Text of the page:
The Polyglot Programmer
In twenty five years of programming, I've used a couple of dozen programming languages -- perhaps ten or twelve to write serious programs. (I once counted at least ten languages as part of my work on Perl 6 and Parrot; generally two or three for most of my Parrot work.) I've also used at least that many markup languages for serious projects.
Good programmers seem to end up as polyglot programmers. The Pragmatic Programmers have long advised learning a new language every year. Not only does it stretch your mind to move to different syntax and paradigms, but it's a great way to see how idioms in different languages make certain problems easier and harder to solve.
The Language of the Domain
Lisp and Scheme and Smalltalk and Forth programmers all talk about building programs bottom-up, where in effect you create a vocabulary which describes the domain of the problem, then solve the problem by reusing that vocabulary. Though many developers are severely wrong about domain-specific languages, successful software often requires the use of language specific to the problem domain for the names of entities and APIs and other software artifacts.
In one sense, software development is sympathetic magic.
Unsympathetic and Cruel Science
Consider HTML. Consider CSS. They're declarative languages intended to describe semantic elements of a document. The lines get fuzzier when describing CSS, as the extensible nature of HTML and XML attributes allow some degree of customization to insert further semantic descriptions (see microformats) -- but make no mistake. These are languages designed to describe documents and styles. If your business is selling fire engines, you have to add the relevant domain concepts of a fire engine body, chassis, color, siren, model, and engine yourself.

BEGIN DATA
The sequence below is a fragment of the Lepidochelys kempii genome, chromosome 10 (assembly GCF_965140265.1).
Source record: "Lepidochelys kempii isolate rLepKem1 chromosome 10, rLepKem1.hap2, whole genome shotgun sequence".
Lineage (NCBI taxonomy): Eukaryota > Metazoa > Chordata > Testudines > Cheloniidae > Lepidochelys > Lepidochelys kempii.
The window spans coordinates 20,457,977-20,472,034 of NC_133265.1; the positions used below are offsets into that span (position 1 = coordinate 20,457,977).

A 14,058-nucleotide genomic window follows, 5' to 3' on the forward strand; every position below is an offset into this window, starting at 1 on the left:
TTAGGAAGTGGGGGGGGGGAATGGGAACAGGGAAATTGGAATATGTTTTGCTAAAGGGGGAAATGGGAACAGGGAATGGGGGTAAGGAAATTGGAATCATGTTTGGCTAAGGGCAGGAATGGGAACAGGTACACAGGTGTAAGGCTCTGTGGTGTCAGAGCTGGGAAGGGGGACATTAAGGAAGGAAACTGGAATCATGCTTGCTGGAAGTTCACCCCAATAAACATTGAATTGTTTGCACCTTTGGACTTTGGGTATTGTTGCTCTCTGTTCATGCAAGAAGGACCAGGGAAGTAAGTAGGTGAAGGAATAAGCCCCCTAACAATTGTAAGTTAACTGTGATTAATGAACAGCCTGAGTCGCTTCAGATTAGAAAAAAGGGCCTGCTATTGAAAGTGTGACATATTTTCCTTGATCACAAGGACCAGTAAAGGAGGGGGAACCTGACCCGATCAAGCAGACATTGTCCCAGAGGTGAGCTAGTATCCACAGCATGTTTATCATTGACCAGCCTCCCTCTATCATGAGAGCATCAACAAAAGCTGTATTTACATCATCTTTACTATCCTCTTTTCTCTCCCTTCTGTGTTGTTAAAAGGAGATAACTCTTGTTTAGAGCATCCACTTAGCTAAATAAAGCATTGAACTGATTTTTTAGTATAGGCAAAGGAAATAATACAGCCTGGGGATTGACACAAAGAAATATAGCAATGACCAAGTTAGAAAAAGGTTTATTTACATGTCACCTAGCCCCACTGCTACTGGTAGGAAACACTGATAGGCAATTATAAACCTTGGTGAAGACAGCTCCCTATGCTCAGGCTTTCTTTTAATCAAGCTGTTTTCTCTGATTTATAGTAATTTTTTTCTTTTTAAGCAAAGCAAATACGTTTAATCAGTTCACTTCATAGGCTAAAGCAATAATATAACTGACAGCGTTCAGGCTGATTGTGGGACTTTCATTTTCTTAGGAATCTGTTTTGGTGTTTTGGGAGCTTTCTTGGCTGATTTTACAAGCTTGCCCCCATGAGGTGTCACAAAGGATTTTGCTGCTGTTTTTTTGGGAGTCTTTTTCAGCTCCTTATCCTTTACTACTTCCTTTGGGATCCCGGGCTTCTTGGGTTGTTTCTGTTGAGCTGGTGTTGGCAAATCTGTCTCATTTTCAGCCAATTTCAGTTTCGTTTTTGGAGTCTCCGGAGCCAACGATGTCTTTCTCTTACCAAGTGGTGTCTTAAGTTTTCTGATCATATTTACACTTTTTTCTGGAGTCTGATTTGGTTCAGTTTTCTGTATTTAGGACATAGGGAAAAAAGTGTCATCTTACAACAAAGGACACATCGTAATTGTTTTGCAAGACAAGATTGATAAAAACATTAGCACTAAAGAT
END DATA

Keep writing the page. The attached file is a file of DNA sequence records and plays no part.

That's not bad -- but likely you've already expressed these concepts in your business logic already.
That's three programming languages and at least two markup languages.
Complexity is a Pervasive and Subtle Trap
The HTTP model -- document-based distributed computing on a global scale -- offers tremendous benefits which overcome some of its limitations. In a similar way, the relational model confers many benefits for data storage and retrieval, especially when multiple applications share the same store. As well, one of the hardest-learned lessons of software development is that separation of concerns is more than a good idea. Business rules and presentation logic are different things.
Yet perhaps this separation has gone too far. Perhaps in trying to exploit the benefits of the HTTP/REST model, we've piled language upon language and paradigm atop paradigm, and the artificial complexity of the system grows and grows, until the mishmash between each layer of this rickety tower threatens to overwhelm our solutions.
I'm not arguing that we should all become monoglots again. To the contrary! I wonder, though. Is the current model of building web applications sufficiently simple, or is it holding back systems which would be better, more reliable, more robust, more correct, and easier to build and maintain?